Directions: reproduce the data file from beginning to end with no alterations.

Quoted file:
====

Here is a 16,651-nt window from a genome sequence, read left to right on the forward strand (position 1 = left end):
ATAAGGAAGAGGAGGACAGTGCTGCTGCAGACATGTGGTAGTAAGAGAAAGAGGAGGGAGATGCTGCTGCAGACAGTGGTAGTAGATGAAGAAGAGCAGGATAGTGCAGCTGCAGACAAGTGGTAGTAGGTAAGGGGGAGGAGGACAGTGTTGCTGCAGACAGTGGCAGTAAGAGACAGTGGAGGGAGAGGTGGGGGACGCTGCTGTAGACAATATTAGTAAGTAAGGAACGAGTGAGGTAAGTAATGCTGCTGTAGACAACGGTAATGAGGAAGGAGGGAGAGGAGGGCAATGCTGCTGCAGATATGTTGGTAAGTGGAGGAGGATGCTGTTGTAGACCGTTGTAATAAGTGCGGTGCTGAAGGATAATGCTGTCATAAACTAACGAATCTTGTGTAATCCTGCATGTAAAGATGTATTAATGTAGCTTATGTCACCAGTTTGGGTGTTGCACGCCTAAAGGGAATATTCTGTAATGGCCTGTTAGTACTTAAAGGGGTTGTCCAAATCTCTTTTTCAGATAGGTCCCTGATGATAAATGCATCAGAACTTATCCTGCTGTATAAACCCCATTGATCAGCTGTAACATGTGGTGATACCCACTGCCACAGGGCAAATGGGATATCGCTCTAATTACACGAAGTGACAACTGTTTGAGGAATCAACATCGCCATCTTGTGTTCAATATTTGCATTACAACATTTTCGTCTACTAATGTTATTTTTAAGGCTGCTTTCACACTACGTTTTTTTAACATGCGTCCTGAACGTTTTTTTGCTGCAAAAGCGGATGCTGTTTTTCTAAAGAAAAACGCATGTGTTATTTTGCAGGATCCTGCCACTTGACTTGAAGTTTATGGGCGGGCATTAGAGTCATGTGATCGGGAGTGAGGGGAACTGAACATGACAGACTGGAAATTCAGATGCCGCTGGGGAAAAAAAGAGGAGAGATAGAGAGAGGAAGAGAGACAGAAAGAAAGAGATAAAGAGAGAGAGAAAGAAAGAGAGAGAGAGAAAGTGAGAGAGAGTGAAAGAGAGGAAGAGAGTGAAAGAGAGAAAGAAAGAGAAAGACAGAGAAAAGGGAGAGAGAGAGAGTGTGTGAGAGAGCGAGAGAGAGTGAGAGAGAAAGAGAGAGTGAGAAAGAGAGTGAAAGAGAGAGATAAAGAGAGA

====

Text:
Here is a 16,651-nt window from a genome sequence, read left to right on the forward strand (position 1 = left end):
ATAAGGAAGAGGAGGACAGTGCTGCTGCAGACATGTGGTAGTAAGAGAAAGAGGAGGGAGATGCTGCTGCAGACAGTGGTAGTAGATGAAGAAGAGCAGGATAGTGCAGCTGCAGACAAGTGGTAGTAGGTAAGGGGGAGGAGGACAGTGTTGCTGCAGACAGTGGCAGTAAGAGACAGTGGAGGGAGAGGTGGGGGACGCTGCTGTAGACAATATTAGTAAGTAAGGAACGAGTGAGGTAAGTAATGCTGCTGTAGACAACGGTAATGAGGAAGGAGGGAGAGGAGGGCAATGCTGCTGCAGATATGTTGGTAAGTGGAGGAGGATGCTGTTGTAGACCGTTGTAATAAGTGCGGTGCTGAAGGATAATGCTGTCATAAACTAACGAATCTTGTGTAATCCTGCATGTAAAGATGTATTAATGTAGCTTATGTCACCAGTTTGGGTGTTGCACGCCTAAAGGGAATATTCTGTAATGGCCTGTTAGTACTTAAAGGGGTTGTCCAAATCTCTTTTTCAGATAGGTCCCTGATGATAAATGCATCAGAACTTATCCTGCTGTATAAACCCCATTGATCAGCTGTAACATGTGGTGATACCCACTGCCACAGGGCAAATGGGATATCGCTCTAATTACACGAAGTGACAACTGTTTGAGGAATCAACATCGCCATCTTGTGTTCAATATTTGCATTACAACATTTTCGTCTACTAATGTTATTTTTAAGGCTGCTTTCACACTACGTTTTTTTAACATGCGTCCTGAACGTTTTTTTGCTGCAAAAGCGGATGCTGTTTTTCTAAAGAAAAACGCATGTGTTATTTTGCAGGATCCTGCCACTTGACTTGAAGTTTATGGGCGGGCATTAGAGTCATGTGATCGGGAGTGAGGGGAACTGAACATGACAGACTGGAAATTCAGATGCCGCTGGGGAAAAAAAGAGGAGAGATAGAGAGAGGAAGAGAGACAGAAAGAAAGAGATAAAGAGAGAGAGAAAGAAAGAGAGAGAGAGAAAGTGAGAGAGAGTGAAAGAGAGGAAGAGAGTGAAAGAGAGAAAGAAAGAGAAAGACAGAGAAAAGGGAGAGAGAGAGAGTGTGTGAGAGAGCGAGAGAGAGTGAGAGAGAAAGAGAGAGTGAGAAAGAGAGTGAAAGAGAGAGATAAAGAGAGA